Deadly wildfires divide Trump and governors of West Coast states

Deadly wildfires divide Trump and governors of West Coast states
Donald Trump in a briefing on wildfires with California governor Gavin Newsom, left (Andrew Harnik/AP)

Deadly wildfires on the west coast of the US are dividing President Donald Trump and the states’ Democratic leaders over how to prevent blazes from becoming more frequent and destructive.

Scientists and others on the front lines say it is not as simple as blaming either climate change or the way land is managed.

The governors of California, Oregon and Washington have all said global warming is priming forests for wildfires as they become hotter and drier.

But during a visit on Monday to California, Mr Trump pointed to how states manage forests and said: “It will start getting cooler, just you watch.”

Scientists say wildfires are all but inevitable, and the main drivers are plants and trees drying out due to climate change and more people living closer to areas that burn.

And while forest thinning and controlled burns are solutions, they have proven challenging to implement on the scale needed to combat those threats.

As crews battled wildfires that have killed at least 36 people, destroyed neighbourhoods and enveloped the West Coast in smoke, Mr Trump said that the states themselves are to blame for failing to rake leaves and clear dead timber from forest floors.

However, many of the California blazes have roared through coastal thickets and grasslands, not forest, and some of the largest are burning on federal land. In Oregon, it was the forests that burned at unprecedented levels this past week.

The destruction in Talent, Oregon (Kevin Jantzer/AP)

Almost the same number of “megafires” – defined as having scorched 100,000 acres or more – were burning last week as have occurred during the entire last century, said Jim Gersbach, spokesman for the Oregon Department of Forestry.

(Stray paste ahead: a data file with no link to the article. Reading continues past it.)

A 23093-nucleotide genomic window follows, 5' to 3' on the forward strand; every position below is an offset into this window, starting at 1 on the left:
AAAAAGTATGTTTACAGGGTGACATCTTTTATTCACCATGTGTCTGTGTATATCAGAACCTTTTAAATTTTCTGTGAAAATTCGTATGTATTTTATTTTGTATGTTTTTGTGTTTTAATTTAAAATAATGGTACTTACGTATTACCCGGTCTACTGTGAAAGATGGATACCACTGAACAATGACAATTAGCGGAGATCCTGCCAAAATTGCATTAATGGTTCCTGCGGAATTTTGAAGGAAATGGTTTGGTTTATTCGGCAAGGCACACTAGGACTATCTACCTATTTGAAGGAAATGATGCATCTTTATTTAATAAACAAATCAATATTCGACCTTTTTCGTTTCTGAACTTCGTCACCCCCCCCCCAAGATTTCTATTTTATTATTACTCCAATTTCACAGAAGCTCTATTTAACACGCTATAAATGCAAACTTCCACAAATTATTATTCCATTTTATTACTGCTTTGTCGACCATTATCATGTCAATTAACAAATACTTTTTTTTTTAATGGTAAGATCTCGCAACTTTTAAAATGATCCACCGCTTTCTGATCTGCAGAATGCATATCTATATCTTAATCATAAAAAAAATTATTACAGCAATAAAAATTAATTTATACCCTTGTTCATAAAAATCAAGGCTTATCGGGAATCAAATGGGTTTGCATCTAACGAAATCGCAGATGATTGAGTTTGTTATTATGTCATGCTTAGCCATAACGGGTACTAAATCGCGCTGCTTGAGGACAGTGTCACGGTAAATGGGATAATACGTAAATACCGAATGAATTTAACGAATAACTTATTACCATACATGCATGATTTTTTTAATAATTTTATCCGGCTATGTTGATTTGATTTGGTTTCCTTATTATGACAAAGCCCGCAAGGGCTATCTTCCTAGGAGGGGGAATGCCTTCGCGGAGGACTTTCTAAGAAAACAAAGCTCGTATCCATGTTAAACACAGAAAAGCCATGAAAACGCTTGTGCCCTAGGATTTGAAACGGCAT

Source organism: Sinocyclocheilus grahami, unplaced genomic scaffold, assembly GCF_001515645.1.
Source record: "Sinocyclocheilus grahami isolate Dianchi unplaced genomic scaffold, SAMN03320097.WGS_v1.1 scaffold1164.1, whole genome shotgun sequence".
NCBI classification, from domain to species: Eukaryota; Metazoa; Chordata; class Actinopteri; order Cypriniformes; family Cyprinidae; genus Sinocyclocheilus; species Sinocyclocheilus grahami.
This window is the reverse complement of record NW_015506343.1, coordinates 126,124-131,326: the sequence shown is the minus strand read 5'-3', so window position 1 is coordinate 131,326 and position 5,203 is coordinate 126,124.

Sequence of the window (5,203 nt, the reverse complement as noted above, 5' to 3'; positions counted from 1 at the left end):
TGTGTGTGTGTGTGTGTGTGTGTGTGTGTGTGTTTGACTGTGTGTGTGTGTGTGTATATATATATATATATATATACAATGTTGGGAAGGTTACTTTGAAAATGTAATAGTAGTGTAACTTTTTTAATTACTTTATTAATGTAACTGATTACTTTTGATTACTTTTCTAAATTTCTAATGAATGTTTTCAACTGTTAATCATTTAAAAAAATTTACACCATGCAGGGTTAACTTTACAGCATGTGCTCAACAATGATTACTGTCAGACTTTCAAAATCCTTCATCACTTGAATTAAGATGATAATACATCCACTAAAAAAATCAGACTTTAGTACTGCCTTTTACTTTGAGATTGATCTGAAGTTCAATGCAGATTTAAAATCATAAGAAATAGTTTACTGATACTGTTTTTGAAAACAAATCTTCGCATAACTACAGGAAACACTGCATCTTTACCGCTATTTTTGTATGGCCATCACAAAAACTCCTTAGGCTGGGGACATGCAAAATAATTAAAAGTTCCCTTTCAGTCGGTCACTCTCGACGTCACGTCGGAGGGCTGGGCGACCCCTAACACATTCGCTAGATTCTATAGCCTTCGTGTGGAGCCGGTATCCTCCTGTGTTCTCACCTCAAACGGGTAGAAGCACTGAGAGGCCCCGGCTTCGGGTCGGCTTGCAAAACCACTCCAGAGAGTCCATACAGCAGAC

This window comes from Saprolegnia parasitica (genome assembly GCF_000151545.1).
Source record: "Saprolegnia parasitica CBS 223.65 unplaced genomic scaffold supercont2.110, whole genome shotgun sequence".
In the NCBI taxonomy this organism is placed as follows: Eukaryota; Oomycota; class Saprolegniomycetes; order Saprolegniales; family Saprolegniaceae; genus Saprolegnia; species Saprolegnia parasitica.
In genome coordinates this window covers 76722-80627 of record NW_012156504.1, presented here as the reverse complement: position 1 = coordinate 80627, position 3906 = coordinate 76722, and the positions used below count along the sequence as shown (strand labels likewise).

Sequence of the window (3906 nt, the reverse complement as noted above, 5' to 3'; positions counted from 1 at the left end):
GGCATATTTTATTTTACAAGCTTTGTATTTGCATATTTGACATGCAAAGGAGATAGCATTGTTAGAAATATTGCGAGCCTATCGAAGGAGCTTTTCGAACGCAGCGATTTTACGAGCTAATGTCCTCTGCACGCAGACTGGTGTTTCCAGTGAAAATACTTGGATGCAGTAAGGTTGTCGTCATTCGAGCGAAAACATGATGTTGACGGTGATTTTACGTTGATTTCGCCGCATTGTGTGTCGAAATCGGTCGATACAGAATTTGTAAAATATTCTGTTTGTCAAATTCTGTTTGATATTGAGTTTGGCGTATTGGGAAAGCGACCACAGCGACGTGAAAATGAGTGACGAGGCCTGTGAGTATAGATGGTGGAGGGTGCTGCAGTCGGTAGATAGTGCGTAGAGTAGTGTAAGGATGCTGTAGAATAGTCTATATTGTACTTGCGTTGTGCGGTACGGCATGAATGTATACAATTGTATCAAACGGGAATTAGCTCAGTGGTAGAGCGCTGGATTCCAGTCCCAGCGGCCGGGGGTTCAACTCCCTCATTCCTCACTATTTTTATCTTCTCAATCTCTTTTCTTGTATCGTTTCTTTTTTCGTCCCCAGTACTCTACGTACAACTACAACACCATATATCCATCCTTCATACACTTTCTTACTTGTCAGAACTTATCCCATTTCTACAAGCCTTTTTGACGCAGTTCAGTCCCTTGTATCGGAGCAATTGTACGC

Oregon governor Kate Brown on Monday asked for a Presidential Disaster Declaration, saying it would bring much needed resources to Oregon’s response and recovery efforts.

Experts, environmentalists and loggers largely agree that thinning trees and brush through prescribed burns and careful logging will help prevent forests that cover vast tracts of the American West from threatening cities with fire.

But whether that would have spared towns is less clear. Strong winds sent flames racing down the western slopes of the Cascade Range into small towns like Detroit, Oregon, wiping them out.

“In a wind-driven event at 30 miles an hour, where you’ve got embers flying far ahead of the actual flame fronts and flame lengths being much greater than normal, is thinning going to really be enough to stop a home from burning in an inferno like that?” Mr Gersbach said.

West Coast governors have bluntly blamed climate change and accused the Trump administration of downplaying the threat.

California governor Gavin Newsom was tempered on Monday in his meeting with Mr Trump, saying: “We come from a perspective, humbly, where we submit the science is in, and observed evidence is self-evident, that climate change is real and that is exacerbating this.”

He also pointed out that 57% of forest land in California is controlled by the federal government.

The Oak Park Motel was destroyed by the flames of the Beachie Creek Fire east of Salem, Oregon (Rob Schumacher/Statesman-Journal/AP/Pool)

On Friday, Mr Newsom called out the “ideological BS” of those who deny the danger of climate change.

Tens of thousands of people have fled their homes as the fast-moving flames turned neighbourhoods to nothing but charred rubble and burned-out cars.

At least 10 people have been killed in Oregon.

Officials say more than 20 people are still missing, and the number of deaths is likely to rise as authorities search.

In California, 24 people have died, and one person was killed in Washington state.

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